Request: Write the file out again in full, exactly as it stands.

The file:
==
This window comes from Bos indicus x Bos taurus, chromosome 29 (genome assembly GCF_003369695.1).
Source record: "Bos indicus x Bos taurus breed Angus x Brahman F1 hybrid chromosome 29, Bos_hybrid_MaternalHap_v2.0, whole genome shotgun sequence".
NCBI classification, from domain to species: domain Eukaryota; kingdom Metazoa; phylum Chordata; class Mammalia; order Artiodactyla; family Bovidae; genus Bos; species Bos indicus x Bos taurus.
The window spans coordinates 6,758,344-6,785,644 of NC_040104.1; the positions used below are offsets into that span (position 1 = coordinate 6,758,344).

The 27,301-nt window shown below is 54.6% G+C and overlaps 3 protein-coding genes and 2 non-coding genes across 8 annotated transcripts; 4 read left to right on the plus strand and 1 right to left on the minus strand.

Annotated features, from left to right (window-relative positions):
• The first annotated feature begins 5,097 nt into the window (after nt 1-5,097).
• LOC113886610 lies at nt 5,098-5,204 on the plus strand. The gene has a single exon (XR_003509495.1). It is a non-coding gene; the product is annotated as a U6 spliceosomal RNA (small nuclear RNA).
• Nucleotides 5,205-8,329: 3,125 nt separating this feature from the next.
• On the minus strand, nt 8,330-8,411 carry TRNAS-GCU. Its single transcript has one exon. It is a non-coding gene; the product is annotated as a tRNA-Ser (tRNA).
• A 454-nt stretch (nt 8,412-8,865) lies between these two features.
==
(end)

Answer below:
This window comes from Bos indicus x Bos taurus, chromosome 29 (genome assembly GCF_003369695.1).
Source record: "Bos indicus x Bos taurus breed Angus x Brahman F1 hybrid chromosome 29, Bos_hybrid_MaternalHap_v2.0, whole genome shotgun sequence".
NCBI classification, from domain to species: domain Eukaryota; kingdom Metazoa; phylum Chordata; class Mammalia; order Artiodactyla; family Bovidae; genus Bos; species Bos indicus x Bos taurus.
The window spans coordinates 6,758,344-6,785,644 of NC_040104.1; the positions used below are offsets into that span (position 1 = coordinate 6,758,344).

The 27,301-nt window shown below is 54.6% G+C and overlaps 3 protein-coding genes and 2 non-coding genes across 8 annotated transcripts; 4 read left to right on the plus strand and 1 right to left on the minus strand.

Annotated features, from left to right (window-relative positions):
• The first annotated feature begins 5,097 nt into the window (after nt 1-5,097).
• LOC113886610 lies at nt 5,098-5,204 on the plus strand. The gene has a single exon (XR_003509495.1). It is a non-coding gene; the product is annotated as a U6 spliceosomal RNA (small nuclear RNA).
• Nucleotides 5,205-8,329: 3,125 nt separating this feature from the next.
• On the minus strand, nt 8,330-8,411 carry TRNAS-GCU. Its single transcript has one exon. It is a non-coding gene; the product is annotated as a tRNA-Ser (tRNA).
• A 454-nt stretch (nt 8,412-8,865) lies between these two features.